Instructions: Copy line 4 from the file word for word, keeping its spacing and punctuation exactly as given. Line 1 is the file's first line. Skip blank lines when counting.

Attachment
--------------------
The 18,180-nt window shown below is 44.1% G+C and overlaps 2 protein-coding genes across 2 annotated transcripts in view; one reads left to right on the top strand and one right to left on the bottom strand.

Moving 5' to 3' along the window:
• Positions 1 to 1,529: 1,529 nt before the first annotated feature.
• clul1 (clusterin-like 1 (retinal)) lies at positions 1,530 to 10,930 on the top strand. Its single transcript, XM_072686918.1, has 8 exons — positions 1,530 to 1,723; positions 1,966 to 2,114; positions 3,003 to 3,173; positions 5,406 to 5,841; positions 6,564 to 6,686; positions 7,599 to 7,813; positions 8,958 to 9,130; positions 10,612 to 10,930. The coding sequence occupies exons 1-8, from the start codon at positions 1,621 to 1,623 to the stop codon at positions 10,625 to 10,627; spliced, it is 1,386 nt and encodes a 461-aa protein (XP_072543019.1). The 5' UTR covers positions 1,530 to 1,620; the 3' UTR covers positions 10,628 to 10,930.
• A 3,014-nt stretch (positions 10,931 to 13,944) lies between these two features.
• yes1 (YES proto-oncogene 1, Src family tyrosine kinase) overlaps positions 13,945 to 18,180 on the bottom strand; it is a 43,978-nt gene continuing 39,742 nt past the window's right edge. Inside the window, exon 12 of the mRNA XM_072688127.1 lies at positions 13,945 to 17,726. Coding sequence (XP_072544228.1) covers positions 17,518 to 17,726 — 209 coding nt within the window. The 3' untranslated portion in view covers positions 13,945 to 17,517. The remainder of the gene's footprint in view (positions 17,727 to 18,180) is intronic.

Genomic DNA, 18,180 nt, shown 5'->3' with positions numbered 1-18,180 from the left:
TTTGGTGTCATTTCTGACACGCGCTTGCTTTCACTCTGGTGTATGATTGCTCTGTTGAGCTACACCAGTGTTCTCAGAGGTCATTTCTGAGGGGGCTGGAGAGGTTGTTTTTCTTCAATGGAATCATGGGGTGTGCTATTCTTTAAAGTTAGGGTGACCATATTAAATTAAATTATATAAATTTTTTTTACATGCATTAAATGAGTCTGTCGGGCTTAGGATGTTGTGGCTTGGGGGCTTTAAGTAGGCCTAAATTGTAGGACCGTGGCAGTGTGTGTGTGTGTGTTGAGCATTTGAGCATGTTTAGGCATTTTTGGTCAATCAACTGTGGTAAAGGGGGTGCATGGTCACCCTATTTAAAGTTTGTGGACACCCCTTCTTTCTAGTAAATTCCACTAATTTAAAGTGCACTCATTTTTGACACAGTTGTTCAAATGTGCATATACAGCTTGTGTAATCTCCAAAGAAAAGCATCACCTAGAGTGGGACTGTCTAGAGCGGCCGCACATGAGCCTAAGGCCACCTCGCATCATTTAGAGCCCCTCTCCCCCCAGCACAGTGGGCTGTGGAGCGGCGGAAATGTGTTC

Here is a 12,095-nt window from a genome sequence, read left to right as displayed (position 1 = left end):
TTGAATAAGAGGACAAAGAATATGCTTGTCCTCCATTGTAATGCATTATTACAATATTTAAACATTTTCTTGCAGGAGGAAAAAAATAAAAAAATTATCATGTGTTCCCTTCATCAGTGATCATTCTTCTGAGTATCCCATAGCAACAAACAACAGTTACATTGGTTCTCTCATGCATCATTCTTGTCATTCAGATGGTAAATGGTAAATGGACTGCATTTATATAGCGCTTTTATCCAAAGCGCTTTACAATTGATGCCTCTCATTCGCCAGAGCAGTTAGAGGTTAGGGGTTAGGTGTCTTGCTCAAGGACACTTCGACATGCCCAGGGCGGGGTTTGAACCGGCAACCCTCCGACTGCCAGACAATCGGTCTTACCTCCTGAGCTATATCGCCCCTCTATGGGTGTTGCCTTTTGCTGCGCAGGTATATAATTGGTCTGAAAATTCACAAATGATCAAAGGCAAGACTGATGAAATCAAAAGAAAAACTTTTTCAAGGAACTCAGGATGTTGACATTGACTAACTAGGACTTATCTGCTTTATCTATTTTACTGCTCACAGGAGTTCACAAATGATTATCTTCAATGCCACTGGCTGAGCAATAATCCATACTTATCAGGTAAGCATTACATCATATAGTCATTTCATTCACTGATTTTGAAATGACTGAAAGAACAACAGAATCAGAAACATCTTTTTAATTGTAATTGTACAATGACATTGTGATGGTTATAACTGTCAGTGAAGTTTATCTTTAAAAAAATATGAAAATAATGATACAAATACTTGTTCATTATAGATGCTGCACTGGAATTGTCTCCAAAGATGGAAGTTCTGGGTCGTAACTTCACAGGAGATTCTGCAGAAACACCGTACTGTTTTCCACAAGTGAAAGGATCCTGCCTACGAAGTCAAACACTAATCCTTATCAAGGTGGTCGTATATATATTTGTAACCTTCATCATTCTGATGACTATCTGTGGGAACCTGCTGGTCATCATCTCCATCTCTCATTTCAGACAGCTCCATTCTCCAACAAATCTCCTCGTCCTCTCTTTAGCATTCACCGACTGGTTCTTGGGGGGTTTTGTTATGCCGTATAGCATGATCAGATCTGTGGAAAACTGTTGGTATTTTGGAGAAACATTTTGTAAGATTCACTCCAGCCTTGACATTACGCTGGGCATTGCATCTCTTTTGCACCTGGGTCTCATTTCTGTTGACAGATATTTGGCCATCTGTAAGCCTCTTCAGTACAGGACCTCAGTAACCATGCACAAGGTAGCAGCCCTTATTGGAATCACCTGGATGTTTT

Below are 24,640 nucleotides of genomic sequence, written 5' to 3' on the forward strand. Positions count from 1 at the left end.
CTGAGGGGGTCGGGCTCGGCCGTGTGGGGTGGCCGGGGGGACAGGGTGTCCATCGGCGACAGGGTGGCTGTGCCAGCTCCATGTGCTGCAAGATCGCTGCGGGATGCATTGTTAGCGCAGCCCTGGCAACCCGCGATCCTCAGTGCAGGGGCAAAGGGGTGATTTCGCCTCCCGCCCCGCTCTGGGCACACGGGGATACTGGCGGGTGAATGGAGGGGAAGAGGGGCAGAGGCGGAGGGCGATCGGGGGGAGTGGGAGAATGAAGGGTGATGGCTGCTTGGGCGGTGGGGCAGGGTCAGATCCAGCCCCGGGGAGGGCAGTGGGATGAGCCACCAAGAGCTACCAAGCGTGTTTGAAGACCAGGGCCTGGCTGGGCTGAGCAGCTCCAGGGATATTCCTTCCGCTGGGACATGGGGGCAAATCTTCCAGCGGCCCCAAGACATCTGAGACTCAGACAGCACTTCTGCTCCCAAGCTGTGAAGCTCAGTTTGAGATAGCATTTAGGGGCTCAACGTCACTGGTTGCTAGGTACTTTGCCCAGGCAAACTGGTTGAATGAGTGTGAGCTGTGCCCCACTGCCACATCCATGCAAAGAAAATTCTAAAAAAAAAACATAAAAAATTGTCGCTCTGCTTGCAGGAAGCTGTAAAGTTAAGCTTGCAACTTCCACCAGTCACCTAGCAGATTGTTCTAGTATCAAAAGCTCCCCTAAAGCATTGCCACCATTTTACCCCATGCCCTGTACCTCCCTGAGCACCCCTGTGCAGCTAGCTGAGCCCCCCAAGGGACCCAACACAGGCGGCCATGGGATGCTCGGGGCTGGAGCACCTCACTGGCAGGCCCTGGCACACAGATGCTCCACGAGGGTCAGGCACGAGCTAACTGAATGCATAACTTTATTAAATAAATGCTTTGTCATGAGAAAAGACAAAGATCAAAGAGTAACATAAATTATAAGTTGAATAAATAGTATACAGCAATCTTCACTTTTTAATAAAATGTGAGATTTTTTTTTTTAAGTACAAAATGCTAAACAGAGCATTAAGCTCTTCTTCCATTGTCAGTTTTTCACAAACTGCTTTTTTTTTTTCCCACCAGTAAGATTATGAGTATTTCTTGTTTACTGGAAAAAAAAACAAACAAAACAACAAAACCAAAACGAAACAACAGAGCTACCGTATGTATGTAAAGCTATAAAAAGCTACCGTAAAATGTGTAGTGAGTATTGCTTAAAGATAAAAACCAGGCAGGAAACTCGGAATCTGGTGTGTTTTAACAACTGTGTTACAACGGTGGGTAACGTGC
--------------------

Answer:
• clul1 (clusterin-like 1 (retinal)) lies at positions 1,530 to 10,930 on the top strand. Its single transcript, XM_072686918.1, has 8 exons — positions 1,530 to 1,723; positions 1,966 to 2,114; positions 3,003 to 3,173; positions 5,406 to 5,841; positions 6,564 to 6,686; positions 7,599 to 7,813; positions 8,958 to 9,130; positions 10,612 to 10,930. The coding sequence occupies exons 1-8, from the start codon at positions 1,621 to 1,623 to the stop codon at positions 10,625 to 10,627; spliced, it is 1,386 nt and encodes a 461-aa protein (XP_072543019.1). The 5' UTR covers positions 1,530 to 1,620; the 3' UTR covers positions 10,628 to 10,930.